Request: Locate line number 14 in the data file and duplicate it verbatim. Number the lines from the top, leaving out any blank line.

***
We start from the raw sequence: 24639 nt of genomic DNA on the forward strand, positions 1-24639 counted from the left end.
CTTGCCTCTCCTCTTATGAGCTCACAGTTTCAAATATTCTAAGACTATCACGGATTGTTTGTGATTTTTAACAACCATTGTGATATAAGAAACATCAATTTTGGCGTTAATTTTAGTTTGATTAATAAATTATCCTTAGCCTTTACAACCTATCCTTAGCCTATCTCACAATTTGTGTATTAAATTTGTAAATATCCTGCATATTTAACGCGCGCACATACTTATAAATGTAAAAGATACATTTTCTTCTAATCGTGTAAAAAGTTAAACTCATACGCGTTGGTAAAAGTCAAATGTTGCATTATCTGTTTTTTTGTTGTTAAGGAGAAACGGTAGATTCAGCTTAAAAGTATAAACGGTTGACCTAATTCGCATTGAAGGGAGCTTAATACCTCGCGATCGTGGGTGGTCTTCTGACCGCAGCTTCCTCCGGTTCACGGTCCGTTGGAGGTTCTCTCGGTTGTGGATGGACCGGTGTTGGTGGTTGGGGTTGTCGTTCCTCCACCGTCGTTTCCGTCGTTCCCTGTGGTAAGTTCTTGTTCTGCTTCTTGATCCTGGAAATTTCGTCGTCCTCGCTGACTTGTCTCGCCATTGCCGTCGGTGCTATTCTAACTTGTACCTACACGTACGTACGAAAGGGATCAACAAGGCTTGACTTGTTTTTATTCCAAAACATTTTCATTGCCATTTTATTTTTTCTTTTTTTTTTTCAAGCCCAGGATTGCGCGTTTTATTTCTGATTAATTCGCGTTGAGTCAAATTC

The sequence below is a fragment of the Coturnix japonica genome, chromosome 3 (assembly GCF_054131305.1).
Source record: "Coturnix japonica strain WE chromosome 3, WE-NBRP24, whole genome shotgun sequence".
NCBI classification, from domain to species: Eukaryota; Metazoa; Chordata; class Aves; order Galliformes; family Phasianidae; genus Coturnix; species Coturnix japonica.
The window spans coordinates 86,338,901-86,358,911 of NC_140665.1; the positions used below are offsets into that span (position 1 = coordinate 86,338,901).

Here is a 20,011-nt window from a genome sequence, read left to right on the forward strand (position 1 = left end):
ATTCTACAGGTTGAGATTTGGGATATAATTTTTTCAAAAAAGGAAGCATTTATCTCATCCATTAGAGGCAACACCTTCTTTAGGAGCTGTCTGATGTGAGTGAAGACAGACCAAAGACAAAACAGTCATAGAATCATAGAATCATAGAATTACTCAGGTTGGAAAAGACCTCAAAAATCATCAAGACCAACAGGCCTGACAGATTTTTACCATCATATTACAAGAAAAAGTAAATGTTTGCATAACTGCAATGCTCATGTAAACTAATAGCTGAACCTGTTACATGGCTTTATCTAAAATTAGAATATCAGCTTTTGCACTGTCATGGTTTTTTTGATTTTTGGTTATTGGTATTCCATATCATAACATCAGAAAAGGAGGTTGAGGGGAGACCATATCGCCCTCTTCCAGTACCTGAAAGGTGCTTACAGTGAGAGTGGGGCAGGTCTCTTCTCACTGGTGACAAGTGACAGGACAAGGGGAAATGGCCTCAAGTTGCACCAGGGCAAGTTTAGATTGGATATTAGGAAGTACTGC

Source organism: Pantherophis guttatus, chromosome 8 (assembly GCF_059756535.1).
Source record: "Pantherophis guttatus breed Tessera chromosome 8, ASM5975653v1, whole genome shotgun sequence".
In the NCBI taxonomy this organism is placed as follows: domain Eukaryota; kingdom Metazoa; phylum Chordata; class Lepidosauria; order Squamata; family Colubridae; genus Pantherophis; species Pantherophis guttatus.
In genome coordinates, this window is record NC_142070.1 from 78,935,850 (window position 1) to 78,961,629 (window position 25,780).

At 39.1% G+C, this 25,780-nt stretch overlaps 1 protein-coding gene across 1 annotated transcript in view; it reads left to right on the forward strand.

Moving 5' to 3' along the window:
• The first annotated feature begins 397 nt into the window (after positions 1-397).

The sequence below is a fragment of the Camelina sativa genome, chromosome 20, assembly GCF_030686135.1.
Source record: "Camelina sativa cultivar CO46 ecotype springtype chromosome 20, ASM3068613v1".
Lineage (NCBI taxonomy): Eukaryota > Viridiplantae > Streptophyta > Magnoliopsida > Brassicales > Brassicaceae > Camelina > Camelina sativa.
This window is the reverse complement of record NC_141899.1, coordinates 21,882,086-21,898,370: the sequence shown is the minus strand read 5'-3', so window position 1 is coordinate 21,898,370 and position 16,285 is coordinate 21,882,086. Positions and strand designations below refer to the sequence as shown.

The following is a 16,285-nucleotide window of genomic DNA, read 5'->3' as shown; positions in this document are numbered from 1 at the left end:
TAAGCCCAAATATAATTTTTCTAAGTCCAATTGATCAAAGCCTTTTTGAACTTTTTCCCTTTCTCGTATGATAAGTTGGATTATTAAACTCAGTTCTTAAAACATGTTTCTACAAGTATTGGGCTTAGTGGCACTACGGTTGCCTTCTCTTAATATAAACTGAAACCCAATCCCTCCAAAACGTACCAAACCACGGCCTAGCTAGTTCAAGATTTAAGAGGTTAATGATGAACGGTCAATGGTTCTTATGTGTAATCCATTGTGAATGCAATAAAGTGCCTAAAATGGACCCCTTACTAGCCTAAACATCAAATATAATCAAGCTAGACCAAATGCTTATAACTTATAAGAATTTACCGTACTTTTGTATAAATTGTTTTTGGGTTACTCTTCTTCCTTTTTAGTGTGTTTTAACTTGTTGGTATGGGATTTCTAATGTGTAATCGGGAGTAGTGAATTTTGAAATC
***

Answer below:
Moving 5' to 3' along the window: